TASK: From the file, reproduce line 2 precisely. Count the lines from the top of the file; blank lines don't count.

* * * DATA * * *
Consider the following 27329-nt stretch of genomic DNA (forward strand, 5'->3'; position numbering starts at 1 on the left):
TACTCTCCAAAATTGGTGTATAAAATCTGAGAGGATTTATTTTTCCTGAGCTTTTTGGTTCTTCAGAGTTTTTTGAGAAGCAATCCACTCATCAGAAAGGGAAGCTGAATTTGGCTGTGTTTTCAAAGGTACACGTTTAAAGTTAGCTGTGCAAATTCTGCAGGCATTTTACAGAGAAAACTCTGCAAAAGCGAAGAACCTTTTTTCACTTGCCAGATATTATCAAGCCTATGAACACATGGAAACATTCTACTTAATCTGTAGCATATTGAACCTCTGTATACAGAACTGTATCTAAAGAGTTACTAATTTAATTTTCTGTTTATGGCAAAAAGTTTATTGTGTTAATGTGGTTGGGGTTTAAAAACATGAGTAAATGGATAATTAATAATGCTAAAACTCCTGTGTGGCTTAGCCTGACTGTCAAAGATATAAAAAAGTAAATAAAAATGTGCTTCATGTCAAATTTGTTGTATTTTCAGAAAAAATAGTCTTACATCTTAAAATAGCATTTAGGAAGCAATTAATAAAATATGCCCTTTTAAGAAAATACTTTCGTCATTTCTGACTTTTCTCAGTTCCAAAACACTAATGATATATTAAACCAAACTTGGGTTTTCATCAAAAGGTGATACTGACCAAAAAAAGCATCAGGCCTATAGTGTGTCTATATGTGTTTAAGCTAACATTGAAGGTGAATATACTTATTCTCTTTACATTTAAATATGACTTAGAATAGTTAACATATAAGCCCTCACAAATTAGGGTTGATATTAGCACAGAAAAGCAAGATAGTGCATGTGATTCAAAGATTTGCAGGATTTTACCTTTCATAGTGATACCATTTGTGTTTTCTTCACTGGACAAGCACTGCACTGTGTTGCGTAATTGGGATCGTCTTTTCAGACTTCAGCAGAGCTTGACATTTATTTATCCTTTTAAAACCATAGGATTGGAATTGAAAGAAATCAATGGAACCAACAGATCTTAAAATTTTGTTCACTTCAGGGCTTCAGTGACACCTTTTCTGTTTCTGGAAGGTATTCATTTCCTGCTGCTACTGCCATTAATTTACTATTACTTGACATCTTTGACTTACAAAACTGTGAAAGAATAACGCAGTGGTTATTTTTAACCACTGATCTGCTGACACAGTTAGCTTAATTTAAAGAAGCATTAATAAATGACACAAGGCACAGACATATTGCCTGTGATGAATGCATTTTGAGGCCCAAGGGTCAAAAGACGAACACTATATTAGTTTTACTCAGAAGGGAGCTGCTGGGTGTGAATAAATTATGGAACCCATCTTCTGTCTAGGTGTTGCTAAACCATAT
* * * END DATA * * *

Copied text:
TACTCTCCAAAATTGGTGTATAAAATCTGAGAGGATTTATTTTTCCTGAGCTTTTTGGTTCTTCAGAGTTTTTTGAGAAGCAATCCACTCATCAGAAAGGGAAGCTGAATTTGGCTGTGTTTTCAAAGGTACACGTTTAAAGTTAGCTGTGCAAATTCTGCAGGCATTTTACAGAGAAAACTCTGCAAAAGCGAAGAACCTTTTTTCACTTGCCAGATATTATCAAGCCTATGAACACATGGAAACATTCTACTTAATCTGTAGCATATTGAACCTCTGTATACAGAACTGTATCTAAAGAGTTACTAATTTAATTTTCTGTTTATGGCAAAAAGTTTATTGTGTTAATGTGGTTGGGGTTTAAAAACATGAGTAAATGGATAATTAATAATGCTAAAACTCCTGTGTGGCTTAGCCTGACTGTCAAAGATATAAAAAAGTAAATAAAAATGTGCTTCATGTCAAATTTGTTGTATTTTCAGAAAAAATAGTCTTACATCTTAAAATAGCATTTAGGAAGCAATTAATAAAATATGCCCTTTTAAGAAAATACTTTCGTCATTTCTGACTTTTCTCAGTTCCAAAACACTAATGATATATTAAACCAAACTTGGGTTTTCATCAAAAGGTGATACTGACCAAAAAAAGCATCAGGCCTATAGTGTGTCTATATGTGTTTAAGCTAACATTGAAGGTGAATATACTTATTCTCTTTACATTTAAATATGACTTAGAATAGTTAACATATAAGCCCTCACAAATTAGGGTTGATATTAGCACAGAAAAGCAAGATAGTGCATGTGATTCAAAGATTTGCAGGATTTTACCTTTCATAGTGATACCATTTGTGTTTTCTTCACTGGACAAGCACTGCACTGTGTTGCGTAATTGGGATCGTCTTTTCAGACTTCAGCAGAGCTTGACATTTATTTATCCTTTTAAAACCATAGGATTGGAATTGAAAGAAATCAATGGAACCAACAGATCTTAAAATTTTGTTCACTTCAGGGCTTCAGTGACACCTTTTCTGTTTCTGGAAGGTATTCATTTCCTGCTGCTACTGCCATTAATTTACTATTACTTGACATCTTTGACTTACAAAACTGTGAAAGAATAACGCAGTGGTTATTTTTAACCACTGATCTGCTGACACAGTTAGCTTAATTTAAAGAAGCATTAATAAATGACACAAGGCACAGACATATTGCCTGTGATGAATGCATTTTGAGGCCCAAGGGTCAAAAGACGAACACTATATTAGTTTTACTCAGAAGGGAGCTGCTGGGTGTGAATAAATTATGGAACCCATCTTCTGTCTAGGTGTTGCTAAACCATAT